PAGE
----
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Training, talking, and the policies of the department are sometimes a viewed as a necessary evil by officers, but when used effectively, the benefits, and knowledge obtained in these setting, will reduce duplication of the tactics for the reduction of stress that were non productive in the past, and will allow management to harness each of the individuals personal strengths, to meet stress reducing objectives. In today’s high-performance work environment, traditional skills of command must be combined with influence skills, and persuasion strategies for this type of success in creating a less stressful workplace. Focus must be applied on larger patterns of leadership effectiveness for stress reduction to be an open talking point, and not marred in officer criticism, and fear. It is important for law enforcement administration, to take the time to address concerns, and gather information for their own experiences, to reduce unneeded stress within the profession. This will allow administration to make better personnel decisions, and make management of a stressful situation more effective, thus reducing stress on themselves, and the officers below them, while in turn demonstrating the team concept.
Often new management creates stress. This can be due to the implantation of a new policy, or could be one of an adversarial nature, because someone views the new supervisor as either a transitional situation, and using the position, and the employees as a stepping stone, or maybe they were passed over for the role, or feel the knowledge base is inferior. Make no mistake we all have a job to do, and we have all had missions, and objections to complete in a certain manner in which we felt could be handled differently. Sometimes when asked for an explanation, it’s given, sometimes not. In each case we must decipher the goal, and plan for the implementation of completion, which with out clear directions can create stress.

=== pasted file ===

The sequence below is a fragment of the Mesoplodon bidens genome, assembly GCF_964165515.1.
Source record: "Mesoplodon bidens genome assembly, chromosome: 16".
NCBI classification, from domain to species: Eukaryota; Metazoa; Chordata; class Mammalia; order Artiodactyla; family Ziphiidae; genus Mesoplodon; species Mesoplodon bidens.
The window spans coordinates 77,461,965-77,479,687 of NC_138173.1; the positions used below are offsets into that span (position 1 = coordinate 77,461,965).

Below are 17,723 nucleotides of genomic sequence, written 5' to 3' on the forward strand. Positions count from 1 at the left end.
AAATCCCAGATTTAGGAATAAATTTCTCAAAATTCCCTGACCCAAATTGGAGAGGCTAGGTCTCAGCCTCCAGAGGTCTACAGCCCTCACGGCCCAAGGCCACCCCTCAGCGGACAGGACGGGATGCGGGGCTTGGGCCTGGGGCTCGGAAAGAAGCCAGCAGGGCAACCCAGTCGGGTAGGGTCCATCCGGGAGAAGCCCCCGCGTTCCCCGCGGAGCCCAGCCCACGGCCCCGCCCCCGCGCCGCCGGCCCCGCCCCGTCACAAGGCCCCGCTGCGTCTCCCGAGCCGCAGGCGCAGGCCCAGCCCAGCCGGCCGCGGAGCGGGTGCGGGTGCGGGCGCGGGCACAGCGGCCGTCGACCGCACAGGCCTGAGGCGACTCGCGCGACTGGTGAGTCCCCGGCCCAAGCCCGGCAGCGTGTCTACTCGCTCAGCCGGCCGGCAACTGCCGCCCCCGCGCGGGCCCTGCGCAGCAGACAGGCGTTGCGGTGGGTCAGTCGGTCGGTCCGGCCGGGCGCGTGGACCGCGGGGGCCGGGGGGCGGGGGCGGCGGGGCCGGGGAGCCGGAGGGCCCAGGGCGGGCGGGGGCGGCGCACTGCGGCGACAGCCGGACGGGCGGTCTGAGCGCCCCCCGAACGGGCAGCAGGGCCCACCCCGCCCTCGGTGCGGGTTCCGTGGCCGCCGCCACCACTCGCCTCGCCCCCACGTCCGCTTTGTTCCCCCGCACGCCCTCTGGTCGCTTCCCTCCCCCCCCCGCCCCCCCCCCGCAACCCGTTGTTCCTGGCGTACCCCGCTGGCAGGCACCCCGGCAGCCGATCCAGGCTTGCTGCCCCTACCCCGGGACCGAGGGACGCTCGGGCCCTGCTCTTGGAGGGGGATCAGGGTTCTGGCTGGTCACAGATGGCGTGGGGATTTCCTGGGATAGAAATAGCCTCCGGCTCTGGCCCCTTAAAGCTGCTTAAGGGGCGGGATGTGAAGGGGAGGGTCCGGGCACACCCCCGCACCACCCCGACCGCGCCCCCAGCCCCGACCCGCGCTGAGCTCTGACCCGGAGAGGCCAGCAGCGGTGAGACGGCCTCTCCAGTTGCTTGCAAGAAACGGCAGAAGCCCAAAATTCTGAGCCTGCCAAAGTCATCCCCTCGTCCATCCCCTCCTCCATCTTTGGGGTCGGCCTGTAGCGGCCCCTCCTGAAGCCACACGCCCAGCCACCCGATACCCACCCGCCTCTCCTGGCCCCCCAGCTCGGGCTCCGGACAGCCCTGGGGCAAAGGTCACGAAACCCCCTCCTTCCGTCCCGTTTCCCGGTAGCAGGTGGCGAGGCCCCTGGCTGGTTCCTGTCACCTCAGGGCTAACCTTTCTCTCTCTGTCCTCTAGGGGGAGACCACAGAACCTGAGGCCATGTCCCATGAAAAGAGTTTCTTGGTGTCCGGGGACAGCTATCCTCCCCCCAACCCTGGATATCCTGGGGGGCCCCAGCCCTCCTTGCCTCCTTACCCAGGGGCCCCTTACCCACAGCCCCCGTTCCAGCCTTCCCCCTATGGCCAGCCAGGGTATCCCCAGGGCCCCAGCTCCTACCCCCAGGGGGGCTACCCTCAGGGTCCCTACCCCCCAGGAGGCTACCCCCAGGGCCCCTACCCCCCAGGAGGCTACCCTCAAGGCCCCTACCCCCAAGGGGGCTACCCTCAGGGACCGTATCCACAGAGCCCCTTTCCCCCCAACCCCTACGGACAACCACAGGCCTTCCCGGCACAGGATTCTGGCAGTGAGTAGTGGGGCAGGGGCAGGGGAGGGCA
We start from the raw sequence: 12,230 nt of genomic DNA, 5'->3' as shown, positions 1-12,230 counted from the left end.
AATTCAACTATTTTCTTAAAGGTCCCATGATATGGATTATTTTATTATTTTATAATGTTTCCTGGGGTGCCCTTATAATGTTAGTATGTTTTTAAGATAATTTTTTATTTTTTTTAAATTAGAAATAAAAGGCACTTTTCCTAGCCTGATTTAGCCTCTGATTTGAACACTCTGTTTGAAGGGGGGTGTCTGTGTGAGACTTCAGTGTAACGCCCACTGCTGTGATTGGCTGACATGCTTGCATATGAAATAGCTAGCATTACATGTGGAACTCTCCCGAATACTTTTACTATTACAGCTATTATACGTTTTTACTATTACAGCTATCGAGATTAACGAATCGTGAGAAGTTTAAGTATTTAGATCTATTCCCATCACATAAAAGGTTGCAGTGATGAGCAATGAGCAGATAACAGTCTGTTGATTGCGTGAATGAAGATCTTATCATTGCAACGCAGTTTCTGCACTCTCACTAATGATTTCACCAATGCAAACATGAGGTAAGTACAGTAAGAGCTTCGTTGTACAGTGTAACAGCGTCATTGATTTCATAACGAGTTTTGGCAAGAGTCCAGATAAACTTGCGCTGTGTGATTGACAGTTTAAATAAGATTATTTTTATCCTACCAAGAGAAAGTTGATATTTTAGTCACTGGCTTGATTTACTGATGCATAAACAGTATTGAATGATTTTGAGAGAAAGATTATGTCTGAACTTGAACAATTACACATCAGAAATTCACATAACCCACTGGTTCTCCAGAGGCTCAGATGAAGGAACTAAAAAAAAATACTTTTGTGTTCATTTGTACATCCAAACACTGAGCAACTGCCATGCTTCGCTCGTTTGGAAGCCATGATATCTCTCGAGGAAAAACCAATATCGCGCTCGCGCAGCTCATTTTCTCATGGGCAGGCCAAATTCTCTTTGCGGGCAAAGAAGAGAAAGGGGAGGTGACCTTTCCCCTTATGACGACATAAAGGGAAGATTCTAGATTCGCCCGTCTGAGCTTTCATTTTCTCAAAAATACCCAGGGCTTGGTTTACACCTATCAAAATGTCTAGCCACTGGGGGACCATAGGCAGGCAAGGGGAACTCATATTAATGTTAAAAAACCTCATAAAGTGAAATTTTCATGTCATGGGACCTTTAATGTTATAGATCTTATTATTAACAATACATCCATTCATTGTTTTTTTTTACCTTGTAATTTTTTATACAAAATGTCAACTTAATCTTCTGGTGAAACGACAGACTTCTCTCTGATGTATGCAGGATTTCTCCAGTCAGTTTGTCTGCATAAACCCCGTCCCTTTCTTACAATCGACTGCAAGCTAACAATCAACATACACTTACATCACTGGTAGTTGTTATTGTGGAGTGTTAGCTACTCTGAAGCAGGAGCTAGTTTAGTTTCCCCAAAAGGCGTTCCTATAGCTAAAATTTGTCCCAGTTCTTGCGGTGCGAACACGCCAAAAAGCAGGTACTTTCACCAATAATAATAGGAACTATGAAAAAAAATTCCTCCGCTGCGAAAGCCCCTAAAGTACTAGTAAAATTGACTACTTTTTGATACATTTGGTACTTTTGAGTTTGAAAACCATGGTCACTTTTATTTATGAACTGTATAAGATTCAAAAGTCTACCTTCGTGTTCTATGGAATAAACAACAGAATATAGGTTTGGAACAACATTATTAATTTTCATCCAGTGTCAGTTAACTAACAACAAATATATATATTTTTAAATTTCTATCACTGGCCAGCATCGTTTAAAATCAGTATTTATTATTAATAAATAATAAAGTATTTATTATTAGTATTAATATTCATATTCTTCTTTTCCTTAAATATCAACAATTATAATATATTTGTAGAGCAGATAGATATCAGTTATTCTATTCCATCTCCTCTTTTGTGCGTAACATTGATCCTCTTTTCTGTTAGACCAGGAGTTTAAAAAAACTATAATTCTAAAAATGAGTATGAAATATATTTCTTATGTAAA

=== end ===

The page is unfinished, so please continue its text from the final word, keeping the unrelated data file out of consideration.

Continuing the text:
Some of the more detrimental consequences of stress in a law enforcement department that has no policy or program for officers to freely communicate stress related concerns are the liability factors for both the department, and the officer in the field.
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Sewell, James D., Territo, Leonard. Stress Management in Law Enforcement 2nd ed. Retrieved on July 20, 2011 from http://www.cap-press.com/pdf/1715.pdf
Shaw, Clayton. Health Professions of Physical Therapy from the
University of Colorado Anschutz Medical Campus Retrieved on July 20, 2011 from http://ucdenver.edu/life/services/AHEC/ProgramAreas/HealthProfessionsWorkforceInitiative/HealthProfessionsScholarship/Pages/ClaytonShaw.aspx